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Newbie - introducing myself

Discussion in 'Hip Replacement Pre-Op Area' started by Susan209, Apr 23, 2017.

  1. Susan209

    Susan209
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    Hello lovely forum members,
    it's Sue here. Sorry, this is probably going to be a long(er) post, and you've probably heard it all before, but I feel I need to get this off my chest with someone who will understand. My partner is lovely and supportive, but I doubt he knows what I'm going through...

    So, here goes:

    Up until 4 years ago, I was a competitive kickboxer, training twice a day six days a week and who enjoyed long hikes, running and Pilates "on the side". I'd had sore hips for a while, but attributed that to my training regime with lots of kicking and running on paved roads. Whilst training for a title defense, though, my right hip was getting so bad I could barely stand after training, let alone walk. At this point I went to a physio, who promptly referred me to a hip specialist, thinking I might have labral tears or impingements, or both.
    Two months waiting to see the specialist and not knowing, and one look at the x-rays, and he said "OA" and "Give up kickboxing". Well, it was a relief to finally know what the issue was, but I was devastated to give up kickboxing. :bawl:And running.
    The specialist didn't forbid boxing, so I carried on doing that for a while, and quite successfully, too. But again, I reached a point where I'd go to training and then need a week to get over my sore hip. Bye bye to boxing, and stair work (my running replacement), too. :bawl:
    This was a good year ago, and I'm now at a point where - on bad days - I struggle to walk down the drive way; that's about 50m...

    I've tried physiotherapy, massage and hydrotherapy, as well as NSAIDs and any supplement on the planet that might help. I'm off NSAIDs, as these gave me stomach ulcers, and I am allergic to anything containing paracetamol or ibuprofen. Yay me...:bored:
    As mentioned, I'm not much good at walking anymore, and I'm not sleeping too well, either. Most nights I'll wake up multiple times, until after a few nights of this I'm exhausted enough and get a night with 5-6 hours. I'm forcing myself to go to the gym to do Pilates at least once a week...

    Sooooo, now I'm wondering if there are other youngsters out there who have had resurfacing or replacements done in their late 30s and who might want to share with me. I'm leaning towards resurfacing, but have read that this is generally not an option for females... :chinstroke:I'm seeing my surgeon in two weeks time and will ask his opinion on this.
    Also, any tips on other things to try before committing to surgery are appreciated and tips on how to keep going, as I potentially have a year long wait before I can have anything done anyway...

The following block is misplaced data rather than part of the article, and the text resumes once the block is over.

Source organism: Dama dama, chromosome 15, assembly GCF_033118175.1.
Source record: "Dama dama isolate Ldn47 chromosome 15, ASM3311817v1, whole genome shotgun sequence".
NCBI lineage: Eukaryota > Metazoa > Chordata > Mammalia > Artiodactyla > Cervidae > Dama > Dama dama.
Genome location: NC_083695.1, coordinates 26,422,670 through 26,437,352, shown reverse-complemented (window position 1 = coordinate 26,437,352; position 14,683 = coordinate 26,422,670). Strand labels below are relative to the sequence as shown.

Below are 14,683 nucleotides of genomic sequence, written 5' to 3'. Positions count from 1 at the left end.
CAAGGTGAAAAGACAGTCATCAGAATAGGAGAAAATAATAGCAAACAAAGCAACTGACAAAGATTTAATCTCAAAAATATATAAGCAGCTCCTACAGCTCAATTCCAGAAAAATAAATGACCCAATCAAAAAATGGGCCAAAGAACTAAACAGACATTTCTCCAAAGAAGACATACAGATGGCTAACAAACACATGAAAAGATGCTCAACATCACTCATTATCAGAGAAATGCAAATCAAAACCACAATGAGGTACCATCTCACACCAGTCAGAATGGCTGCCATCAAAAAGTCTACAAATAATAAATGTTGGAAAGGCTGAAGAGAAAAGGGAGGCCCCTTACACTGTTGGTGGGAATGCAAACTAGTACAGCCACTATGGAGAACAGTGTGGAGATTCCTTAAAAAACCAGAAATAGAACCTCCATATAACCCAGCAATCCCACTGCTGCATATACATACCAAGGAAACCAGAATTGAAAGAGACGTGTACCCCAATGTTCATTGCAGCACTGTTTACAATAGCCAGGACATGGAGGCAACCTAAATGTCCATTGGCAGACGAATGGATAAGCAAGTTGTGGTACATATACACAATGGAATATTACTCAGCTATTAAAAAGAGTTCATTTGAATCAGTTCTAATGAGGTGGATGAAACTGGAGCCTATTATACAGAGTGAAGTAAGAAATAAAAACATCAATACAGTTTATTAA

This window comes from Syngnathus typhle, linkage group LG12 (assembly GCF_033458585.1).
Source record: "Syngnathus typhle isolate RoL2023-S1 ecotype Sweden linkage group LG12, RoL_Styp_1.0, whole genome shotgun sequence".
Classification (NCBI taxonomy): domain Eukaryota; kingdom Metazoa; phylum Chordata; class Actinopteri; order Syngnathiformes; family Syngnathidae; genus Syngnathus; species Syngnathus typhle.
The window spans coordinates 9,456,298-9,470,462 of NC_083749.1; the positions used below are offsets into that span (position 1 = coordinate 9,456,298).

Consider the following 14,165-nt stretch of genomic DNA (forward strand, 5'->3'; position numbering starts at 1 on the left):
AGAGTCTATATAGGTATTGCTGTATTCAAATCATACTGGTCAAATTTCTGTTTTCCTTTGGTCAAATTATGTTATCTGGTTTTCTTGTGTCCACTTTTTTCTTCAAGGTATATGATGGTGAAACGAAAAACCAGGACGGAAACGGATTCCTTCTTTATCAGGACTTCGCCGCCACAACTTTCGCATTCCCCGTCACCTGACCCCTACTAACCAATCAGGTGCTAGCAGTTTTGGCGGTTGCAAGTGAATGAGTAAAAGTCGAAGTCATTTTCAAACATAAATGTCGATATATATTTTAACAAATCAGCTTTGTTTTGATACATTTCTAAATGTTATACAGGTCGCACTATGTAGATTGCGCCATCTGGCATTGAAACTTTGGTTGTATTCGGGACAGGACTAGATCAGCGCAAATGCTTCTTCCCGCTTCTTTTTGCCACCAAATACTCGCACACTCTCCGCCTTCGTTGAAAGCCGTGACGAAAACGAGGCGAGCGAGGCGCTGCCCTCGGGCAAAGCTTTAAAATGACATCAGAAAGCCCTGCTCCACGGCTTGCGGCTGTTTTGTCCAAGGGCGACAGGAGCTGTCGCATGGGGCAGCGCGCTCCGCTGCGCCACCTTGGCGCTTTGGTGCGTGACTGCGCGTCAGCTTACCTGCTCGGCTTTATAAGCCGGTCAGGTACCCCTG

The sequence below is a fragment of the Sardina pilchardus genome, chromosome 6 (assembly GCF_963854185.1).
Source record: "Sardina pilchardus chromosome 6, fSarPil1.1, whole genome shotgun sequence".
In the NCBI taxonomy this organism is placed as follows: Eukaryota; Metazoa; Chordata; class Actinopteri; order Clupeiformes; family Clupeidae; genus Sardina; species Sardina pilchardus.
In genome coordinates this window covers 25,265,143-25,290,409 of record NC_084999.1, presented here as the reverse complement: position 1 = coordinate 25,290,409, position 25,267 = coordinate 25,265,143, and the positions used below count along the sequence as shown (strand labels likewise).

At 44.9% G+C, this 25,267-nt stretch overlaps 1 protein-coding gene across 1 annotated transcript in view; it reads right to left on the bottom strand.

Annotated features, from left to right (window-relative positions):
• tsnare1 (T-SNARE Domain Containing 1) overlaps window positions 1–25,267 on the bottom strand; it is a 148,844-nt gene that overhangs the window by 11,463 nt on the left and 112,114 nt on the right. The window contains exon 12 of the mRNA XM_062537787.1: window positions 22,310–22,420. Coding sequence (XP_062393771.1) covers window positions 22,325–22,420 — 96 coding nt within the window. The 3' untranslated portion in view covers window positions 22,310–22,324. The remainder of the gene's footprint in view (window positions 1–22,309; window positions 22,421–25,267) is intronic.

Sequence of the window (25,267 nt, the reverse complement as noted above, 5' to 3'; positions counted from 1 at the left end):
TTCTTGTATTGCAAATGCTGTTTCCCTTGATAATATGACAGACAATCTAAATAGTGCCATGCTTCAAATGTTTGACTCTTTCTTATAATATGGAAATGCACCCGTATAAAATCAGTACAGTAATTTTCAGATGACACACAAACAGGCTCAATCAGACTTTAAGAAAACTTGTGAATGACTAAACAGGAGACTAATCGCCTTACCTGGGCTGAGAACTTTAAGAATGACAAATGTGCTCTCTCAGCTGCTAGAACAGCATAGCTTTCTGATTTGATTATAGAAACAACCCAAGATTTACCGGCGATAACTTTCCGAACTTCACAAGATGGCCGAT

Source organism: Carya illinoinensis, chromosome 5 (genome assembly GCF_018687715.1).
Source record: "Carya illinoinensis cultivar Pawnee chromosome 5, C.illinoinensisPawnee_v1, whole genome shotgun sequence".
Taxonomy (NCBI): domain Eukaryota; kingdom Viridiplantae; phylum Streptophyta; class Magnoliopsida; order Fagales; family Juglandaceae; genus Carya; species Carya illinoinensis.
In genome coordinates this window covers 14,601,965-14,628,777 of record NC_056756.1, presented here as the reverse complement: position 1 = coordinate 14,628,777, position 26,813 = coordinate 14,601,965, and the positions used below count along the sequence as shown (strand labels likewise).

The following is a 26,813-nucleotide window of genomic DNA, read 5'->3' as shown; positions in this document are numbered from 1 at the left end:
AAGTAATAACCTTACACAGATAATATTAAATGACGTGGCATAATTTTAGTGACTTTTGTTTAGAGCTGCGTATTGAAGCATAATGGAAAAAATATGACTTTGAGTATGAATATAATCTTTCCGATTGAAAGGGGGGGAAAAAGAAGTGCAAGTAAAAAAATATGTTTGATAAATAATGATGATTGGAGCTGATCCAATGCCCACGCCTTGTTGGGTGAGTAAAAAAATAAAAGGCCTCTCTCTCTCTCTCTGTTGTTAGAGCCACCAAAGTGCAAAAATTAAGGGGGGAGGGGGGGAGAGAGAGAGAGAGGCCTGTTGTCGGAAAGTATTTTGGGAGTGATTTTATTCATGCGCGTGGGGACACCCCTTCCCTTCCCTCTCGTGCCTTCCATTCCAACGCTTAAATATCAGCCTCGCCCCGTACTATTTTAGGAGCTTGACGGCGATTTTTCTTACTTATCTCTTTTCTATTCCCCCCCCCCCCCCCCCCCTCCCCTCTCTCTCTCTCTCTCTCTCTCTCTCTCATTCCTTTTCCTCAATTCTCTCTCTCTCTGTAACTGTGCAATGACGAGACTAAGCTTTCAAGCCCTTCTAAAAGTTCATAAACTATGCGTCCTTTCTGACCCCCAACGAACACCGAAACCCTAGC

Thanks for bearing with me
    Sue
     
  2. Irish Joe

    Irish Joe FORUM ADVISOR Forum Advisor

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    Sue.
    Quite the story. Some of us pay the price for leading active sporting lives. My journey started off much like yours. Pain during and after exercise, supplements, pills and whatever else you like. Then the dreaded "no more impact sports" advice from the Doctor.
    But my journey is a little further along than yours.
    I've had both hips replaced and many of the activities that were taken from me I have begun doing them again.
    I'm firmly in the replacement camp.
    Keep Well.
    Joe.......
     
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  3. Susan209

    Susan209
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    Hi Joe,
    thanks for your reply.
    According to hip specialist, I have unusually deep and tight hip sockets and was going to get OA in my hips before by the age of 40 anyway. High impact sports just hastened things along a bit.
    I am glad to hear that you have been able to return to doing a lot of things you previously couldn't. I'll be asking about sports when I go for my appointment next week... It is one thing that is really doing my head in-not being able to move.
    Cheers
    Sue


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  4. Pumpkln

    Pumpkln FORUM ADVISOR Forum Advisor

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    Susan209,
    Welcome to BoneSmart, glad you joined us!
    You will find many members around your age and younger, Teenage hip replacements .

    Here is the pre op reading,
    If you are at the stage where you are planning to have surgery but are looking for information so you can be better prepared for what is to come, take a look at these links: